One Misstep Now Would Cost the Bank of England Its Credibility
There's more than just interest rates on the line at the Bank of England this week.
After a number of false alarms on borrowing costs, most recently in the middle of this year, economists appear confident the BOE will increase its benchmark rate by a quarter point to 0.5 percent. (That's still very low.)
Failure to do so would be perilous. Policy makers flagged a coming increase when they last met in September, and it's tough to argue that conditions have changed enough to justify backtracking. Inflation is well above the bank's target of 2 percent, and unemployment is close to the lowest in four decades. Growth isn't fantastic, but nor has it collapsed as some opponents of Brexit warned.
The need for follow-through isn't entirely about what the data says. It's about a plank of central bank practice known as forward guidance.
The idea is that by being more open and predictable about the direction of interest rates, officials can guide investors and companies about policy and thereby reduce volatility and the chances of an upset when rates go up or down. This, in turn, is supposed to minimize disruption to the economy. Many central banks do this, to varying degrees, including the Federal Reserve and the European Central Bank.
So the risk is not just about one economic shock if the Monetary Policy Committee deviates on Thursday from its signaled path. The risk is a return to the bad old days of continuous uncertainty.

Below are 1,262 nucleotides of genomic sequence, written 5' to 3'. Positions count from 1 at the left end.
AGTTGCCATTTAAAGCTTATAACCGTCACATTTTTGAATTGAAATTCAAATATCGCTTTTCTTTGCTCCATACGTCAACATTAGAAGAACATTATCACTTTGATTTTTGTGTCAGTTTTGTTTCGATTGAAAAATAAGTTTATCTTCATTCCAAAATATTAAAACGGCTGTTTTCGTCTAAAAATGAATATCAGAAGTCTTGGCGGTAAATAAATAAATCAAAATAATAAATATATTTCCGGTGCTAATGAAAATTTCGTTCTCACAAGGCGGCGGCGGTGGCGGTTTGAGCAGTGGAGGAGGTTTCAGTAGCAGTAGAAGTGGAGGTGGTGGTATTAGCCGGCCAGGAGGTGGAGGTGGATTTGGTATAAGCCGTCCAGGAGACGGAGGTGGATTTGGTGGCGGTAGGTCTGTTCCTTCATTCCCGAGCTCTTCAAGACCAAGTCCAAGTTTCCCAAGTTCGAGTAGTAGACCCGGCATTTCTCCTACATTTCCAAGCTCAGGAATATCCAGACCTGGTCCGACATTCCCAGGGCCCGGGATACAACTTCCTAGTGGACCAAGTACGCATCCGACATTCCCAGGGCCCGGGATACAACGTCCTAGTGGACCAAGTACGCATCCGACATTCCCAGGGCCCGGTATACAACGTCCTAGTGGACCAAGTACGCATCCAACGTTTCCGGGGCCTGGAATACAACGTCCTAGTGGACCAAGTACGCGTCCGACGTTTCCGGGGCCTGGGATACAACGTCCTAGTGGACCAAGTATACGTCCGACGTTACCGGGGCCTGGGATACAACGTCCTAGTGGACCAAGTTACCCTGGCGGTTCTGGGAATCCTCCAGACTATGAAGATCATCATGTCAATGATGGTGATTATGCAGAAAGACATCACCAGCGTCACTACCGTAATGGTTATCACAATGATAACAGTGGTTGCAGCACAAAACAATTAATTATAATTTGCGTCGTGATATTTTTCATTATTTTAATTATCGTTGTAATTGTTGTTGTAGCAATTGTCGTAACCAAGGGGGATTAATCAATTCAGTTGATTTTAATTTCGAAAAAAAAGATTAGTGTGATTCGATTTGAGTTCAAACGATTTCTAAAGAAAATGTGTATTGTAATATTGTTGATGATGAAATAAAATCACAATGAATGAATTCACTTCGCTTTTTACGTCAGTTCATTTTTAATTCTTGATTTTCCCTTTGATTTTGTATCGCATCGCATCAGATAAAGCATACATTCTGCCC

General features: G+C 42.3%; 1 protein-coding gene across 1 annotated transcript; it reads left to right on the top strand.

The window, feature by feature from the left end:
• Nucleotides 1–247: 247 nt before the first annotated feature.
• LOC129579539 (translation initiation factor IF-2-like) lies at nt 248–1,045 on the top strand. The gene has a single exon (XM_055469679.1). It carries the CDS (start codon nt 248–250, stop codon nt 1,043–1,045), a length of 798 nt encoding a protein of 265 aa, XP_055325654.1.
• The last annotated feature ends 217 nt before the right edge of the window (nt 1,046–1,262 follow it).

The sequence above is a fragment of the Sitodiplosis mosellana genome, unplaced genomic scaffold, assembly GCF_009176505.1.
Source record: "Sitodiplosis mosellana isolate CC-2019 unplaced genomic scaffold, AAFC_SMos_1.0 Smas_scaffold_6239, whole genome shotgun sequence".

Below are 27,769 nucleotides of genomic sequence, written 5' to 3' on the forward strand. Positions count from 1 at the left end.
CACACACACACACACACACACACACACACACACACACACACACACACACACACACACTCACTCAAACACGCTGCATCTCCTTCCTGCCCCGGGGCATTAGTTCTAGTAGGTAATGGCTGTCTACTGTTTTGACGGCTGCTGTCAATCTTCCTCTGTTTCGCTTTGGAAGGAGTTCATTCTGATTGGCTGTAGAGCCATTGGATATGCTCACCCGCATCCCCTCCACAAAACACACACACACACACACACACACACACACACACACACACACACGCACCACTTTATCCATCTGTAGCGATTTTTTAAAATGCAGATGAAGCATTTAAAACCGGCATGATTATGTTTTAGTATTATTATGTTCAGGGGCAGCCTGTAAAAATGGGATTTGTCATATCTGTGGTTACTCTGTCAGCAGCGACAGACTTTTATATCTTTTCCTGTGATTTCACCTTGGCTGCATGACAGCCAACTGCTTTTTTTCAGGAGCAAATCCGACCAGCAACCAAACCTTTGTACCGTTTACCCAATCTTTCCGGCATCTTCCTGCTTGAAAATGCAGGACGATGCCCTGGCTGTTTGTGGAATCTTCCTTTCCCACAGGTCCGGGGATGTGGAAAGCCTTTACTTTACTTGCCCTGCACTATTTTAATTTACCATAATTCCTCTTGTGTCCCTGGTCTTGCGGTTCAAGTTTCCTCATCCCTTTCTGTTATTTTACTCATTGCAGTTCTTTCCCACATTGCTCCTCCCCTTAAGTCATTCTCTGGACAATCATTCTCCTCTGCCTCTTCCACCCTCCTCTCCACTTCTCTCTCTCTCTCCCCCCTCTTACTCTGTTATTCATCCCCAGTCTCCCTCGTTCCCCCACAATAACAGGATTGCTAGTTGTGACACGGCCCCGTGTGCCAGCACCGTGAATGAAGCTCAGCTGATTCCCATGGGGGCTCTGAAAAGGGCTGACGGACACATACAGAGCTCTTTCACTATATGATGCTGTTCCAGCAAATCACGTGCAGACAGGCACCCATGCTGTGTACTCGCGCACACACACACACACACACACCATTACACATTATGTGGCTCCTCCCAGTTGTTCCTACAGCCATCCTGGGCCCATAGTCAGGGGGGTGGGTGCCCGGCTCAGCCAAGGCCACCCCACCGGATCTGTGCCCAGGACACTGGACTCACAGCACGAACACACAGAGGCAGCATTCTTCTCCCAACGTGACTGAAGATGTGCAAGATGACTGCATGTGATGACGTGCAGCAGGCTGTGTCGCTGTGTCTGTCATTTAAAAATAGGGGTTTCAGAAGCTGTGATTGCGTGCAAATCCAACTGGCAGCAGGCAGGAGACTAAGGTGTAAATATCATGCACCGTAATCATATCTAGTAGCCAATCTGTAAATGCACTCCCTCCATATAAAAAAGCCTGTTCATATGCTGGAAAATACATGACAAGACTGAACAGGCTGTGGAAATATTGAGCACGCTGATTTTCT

The BOE under Governor Mark Carney has developed a reputation for stop-start, go-no. Some -- not all -- of this can be sheeted home to post-Brexit uncertainty.
Its signal in this case was not open to misinterpretation: " A majority of MPC members judge that ... some withdrawal of monetary stimulus is likely to be appropriate over the coming months." It committed, in effect, at least five of the nine people who vote on interest rates to a certain outcome. It's not just Carney making a speech or giving an interview.
Granted, the September statement said "coming months"; it didn't say the next meeting. But with fewer Monetary Policy Committee gatherings these days (they used to be each month), most observers reasonably concluded that odds favored the November meeting.
The BOE has said or done nothing to dissuade investors from this view. If the bank chokes this week, it will lose its credibility -- no points for quibbles like "Hey, we said 'months.'"
The sound execution of monetary policy depends on an institution's credibility. When a central bank uses that kind of language, it really better follow through reasonably quickly. If the BOE passes this week, it will be about five seconds before one of Carney's opponents in the House of Commons reaches for a mike and utters "unreliable boyfriend."
Carney's tarnished reputation would be the smallest casualty, though. What's really at stake is whether forward guidance still has standing -- whether markets can believe what central banks tell them.
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